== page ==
I’m From New Haven, CT – Video Story

by tony ferraiolo

I wanted to kinda talk about my childhood and how I struggled with dealing with first my sexual orientation and second my gender identity.  Through my life I was pretty much abused by my father, continuously.  I was supposed to be his daughter but I acted more like his son and I don’t think he could handle it. So, I was in school and it was like sixth grade or something and the teacher said, “What do you want to be when you grow up” and I stood up and said, “I want to be a boy.” And the whole class laughed at me and made fun of me for the rest of my school, let’s say, life. I kinda went into isolation, did a lot of drugs, was a cutter. I used to mutilate my body. But it was really weird because even when all that was happening I always knew my life was going to be better. It was like, the craziest thing. I was just trying to survive.

So, about five years ago things still weren’t right. I mean, I had friends and my life was better. I identified as a lesbian. Things were okay. I had some partners but still I wasn’t connecting with myself. And then I watched a documentary on transgendered people and I was blown away because that’s who I was and I realized it.

About five years ago I got my chest surgery and as soon as I saw myself in the mirror my life just totally changed and I became an activist for my community and I work a lot with the youth. First I was a mentor and I said, “You know there’s gotta be more than this one trans kid who needs my help” so I started a youth group for trans kids between the ages of 14 and 17. And it’s amazing how when I’m sitting in a room with a kid and the kids like cryin’, “I’m cuttin’ myself. I don’t wanna be in school.” I’m like, “Dude, everything is okay. I was there.” So it’s almost like being with the kids rights all my wrongs. I always wondered why I was abused so much and why I was a cutter and I did so much drugs. Like, why was that thrown on one person? And now I know why.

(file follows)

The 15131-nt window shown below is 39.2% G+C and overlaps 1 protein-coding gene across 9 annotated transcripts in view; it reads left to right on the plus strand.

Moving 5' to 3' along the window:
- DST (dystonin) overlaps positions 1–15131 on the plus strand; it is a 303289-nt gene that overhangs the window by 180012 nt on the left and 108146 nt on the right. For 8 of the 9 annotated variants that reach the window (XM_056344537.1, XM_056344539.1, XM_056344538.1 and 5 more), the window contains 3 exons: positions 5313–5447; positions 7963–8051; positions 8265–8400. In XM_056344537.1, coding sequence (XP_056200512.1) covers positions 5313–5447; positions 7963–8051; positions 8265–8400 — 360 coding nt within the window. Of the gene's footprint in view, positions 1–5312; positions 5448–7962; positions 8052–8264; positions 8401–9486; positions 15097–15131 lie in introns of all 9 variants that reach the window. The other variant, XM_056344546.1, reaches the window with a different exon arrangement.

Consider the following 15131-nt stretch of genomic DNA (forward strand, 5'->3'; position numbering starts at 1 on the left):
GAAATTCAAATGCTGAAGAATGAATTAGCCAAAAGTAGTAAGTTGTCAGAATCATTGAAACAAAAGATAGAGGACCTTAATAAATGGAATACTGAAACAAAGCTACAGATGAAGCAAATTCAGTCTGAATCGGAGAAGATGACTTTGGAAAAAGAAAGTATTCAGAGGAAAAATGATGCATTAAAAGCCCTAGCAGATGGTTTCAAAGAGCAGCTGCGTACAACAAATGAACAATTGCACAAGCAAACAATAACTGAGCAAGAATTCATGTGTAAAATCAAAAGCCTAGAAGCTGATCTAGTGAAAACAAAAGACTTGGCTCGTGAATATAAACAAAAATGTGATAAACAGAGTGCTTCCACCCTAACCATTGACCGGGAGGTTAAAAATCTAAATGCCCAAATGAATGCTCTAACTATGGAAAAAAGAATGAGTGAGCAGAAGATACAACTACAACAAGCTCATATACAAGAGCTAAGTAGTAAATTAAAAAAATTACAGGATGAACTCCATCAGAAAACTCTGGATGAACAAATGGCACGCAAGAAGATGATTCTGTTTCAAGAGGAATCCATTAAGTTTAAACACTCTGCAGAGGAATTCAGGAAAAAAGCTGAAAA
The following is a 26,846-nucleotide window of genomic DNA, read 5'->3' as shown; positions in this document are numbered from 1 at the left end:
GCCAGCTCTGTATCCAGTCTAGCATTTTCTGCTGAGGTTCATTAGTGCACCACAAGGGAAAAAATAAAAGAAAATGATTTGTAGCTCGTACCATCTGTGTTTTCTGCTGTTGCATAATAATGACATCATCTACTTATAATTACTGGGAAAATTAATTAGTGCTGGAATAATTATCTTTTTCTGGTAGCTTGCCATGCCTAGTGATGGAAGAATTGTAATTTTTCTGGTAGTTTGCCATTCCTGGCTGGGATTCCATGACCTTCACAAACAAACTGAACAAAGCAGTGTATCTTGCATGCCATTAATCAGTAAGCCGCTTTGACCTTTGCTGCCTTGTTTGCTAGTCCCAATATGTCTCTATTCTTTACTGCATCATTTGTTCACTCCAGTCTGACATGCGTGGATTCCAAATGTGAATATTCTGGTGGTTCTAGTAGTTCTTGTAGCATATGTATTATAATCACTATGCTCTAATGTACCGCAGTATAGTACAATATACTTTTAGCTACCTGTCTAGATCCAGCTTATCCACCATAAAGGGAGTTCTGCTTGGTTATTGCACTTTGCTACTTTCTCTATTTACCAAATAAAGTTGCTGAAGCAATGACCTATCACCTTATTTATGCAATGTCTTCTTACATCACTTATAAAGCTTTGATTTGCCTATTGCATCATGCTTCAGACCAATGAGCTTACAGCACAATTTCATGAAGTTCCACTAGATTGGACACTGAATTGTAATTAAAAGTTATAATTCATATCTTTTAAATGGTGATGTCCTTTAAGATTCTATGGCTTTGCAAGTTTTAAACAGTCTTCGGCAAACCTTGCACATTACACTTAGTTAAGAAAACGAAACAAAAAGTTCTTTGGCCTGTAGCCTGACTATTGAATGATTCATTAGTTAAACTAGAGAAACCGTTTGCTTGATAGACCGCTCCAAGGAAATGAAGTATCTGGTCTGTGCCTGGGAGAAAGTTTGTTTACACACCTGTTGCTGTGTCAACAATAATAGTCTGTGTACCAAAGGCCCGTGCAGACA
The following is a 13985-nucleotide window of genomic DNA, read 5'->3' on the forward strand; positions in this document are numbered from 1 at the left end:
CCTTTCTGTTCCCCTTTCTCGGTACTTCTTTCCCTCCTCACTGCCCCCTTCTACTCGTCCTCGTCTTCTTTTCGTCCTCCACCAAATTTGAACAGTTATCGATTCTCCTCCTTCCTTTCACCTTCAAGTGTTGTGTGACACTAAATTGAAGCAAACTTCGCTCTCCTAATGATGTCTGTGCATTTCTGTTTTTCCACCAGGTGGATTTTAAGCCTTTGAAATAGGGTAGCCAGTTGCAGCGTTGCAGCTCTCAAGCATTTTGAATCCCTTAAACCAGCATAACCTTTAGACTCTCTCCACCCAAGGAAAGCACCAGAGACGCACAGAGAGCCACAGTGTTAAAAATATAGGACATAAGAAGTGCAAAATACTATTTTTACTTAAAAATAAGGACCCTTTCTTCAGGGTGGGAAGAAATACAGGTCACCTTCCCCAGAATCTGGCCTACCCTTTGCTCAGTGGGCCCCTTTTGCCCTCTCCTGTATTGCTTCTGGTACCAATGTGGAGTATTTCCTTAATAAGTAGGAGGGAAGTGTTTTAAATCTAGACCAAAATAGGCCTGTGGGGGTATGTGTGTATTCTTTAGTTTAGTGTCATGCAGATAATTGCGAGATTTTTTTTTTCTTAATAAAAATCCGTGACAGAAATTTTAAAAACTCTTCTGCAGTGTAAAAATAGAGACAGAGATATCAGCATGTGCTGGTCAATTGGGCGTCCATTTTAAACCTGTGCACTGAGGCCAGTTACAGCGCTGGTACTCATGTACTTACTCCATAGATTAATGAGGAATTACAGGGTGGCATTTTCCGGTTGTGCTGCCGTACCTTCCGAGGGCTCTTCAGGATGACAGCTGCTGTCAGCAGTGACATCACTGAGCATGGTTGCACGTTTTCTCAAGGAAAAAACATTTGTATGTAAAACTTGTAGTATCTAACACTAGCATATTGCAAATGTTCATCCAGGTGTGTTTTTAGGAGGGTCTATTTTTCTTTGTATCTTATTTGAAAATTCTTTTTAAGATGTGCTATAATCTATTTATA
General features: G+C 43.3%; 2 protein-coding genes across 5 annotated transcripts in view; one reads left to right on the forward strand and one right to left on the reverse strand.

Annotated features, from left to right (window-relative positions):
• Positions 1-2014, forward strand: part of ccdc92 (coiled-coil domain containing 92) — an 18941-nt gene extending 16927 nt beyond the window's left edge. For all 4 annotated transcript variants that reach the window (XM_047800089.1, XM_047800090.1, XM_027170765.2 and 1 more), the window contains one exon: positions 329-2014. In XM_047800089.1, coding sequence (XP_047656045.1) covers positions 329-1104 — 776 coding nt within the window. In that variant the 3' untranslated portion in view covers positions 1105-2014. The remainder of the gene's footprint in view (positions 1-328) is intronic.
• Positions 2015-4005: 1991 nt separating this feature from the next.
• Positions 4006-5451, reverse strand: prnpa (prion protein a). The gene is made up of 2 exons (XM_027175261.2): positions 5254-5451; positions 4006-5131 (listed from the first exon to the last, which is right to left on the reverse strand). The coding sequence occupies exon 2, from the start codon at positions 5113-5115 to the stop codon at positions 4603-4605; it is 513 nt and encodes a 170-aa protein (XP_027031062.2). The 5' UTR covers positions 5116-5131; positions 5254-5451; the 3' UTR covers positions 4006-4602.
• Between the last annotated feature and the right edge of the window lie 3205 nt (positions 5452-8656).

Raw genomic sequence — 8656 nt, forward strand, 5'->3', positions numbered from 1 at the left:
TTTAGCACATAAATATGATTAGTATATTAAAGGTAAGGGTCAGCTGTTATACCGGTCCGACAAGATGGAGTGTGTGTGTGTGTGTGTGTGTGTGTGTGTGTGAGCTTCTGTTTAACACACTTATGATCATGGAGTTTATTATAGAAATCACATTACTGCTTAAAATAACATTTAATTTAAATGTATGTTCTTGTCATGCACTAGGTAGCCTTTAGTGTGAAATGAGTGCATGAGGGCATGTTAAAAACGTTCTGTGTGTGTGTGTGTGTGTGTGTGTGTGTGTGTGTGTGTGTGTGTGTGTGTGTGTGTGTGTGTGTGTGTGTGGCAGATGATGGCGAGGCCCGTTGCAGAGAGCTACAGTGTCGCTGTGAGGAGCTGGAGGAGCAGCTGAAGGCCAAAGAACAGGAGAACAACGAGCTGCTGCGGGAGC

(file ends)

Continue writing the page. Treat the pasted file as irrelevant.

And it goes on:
Sometimes you gotta dig really deep and fight like an animal to survive but there will come a day when you’ll sit back and say, “That was all worth it because now I’m happy and I’m me.”


  1. An interesting thing happened while filming this story. Marquise filmed us in Union Square Park here in NYC, and people were sitting at other tables around us. After Tony finished telling his story and Marquise called it a wrap, two teenage girls, probably 15 or 16, turned to us as we were walking by and said, “That was really amazing. We didn’t mean to snoop, but we couldn’t stop listening.” We said thanks, and then one of them said to Tony, “You don’t look like a girl.” Tony smiled and simply responded, “I’m not.” Tony then was kind and patient enough to talk with them and answer their questions. It was such a great feeling to see education and understanding take place right there in front of us.

    Thanks for the story, Tony, and good luck in your continued success in opening the world’s eyes and hearts.

  2. So many times when we think about LGBT issues we focus so much on the L and the G to the detriment of the rest of our community. Over the past two days I have read a few stories that have reminded me how rich our community really is, and how important stories like yours, Tony, really are.

    I have never heard a story about transgenderism told in a way that touched me as much as yours. Thank you for sharing your story.

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